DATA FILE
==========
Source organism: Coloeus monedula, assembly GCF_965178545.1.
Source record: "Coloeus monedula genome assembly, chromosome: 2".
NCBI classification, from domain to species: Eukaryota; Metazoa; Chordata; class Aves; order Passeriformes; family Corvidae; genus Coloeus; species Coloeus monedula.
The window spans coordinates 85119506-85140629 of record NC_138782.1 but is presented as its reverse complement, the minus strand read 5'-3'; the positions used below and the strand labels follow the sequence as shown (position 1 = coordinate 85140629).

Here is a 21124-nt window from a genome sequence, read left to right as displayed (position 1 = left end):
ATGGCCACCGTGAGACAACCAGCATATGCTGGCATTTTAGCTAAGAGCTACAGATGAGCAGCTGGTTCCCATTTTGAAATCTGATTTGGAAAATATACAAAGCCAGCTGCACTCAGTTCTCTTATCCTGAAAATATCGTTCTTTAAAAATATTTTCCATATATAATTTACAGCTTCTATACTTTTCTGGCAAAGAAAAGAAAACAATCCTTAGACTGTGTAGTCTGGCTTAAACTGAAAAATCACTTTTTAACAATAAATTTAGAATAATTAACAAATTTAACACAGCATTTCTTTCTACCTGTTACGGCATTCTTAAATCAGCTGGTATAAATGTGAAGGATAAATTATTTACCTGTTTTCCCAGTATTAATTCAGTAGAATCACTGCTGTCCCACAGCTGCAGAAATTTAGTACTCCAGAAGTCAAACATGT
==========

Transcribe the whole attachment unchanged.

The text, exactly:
Source organism: Coloeus monedula, assembly GCF_965178545.1.
Source record: "Coloeus monedula genome assembly, chromosome: 2".
NCBI classification, from domain to species: Eukaryota; Metazoa; Chordata; class Aves; order Passeriformes; family Corvidae; genus Coloeus; species Coloeus monedula.
The window spans coordinates 85119506-85140629 of record NC_138782.1 but is presented as its reverse complement, the minus strand read 5'-3'; the positions used below and the strand labels follow the sequence as shown (position 1 = coordinate 85140629).

Here is a 21124-nt window from a genome sequence, read left to right as displayed (position 1 = left end):
ATGGCCACCGTGAGACAACCAGCATATGCTGGCATTTTAGCTAAGAGCTACAGATGAGCAGCTGGTTCCCATTTTGAAATCTGATTTGGAAAATATACAAAGCCAGCTGCACTCAGTTCTCTTATCCTGAAAATATCGTTCTTTAAAAATATTTTCCATATATAATTTACAGCTTCTATACTTTTCTGGCAAAGAAAAGAAAACAATCCTTAGACTGTGTAGTCTGGCTTAAACTGAAAAATCACTTTTTAACAATAAATTTAGAATAATTAACAAATTTAACACAGCATTTCTTTCTACCTGTTACGGCATTCTTAAATCAGCTGGTATAAATGTGAAGGATAAATTATTTACCTGTTTTCCCAGTATTAATTCAGTAGAATCACTGCTGTCCCACAGCTGCAGAAATTTAGTACTCCAGAAGTCAAACATGT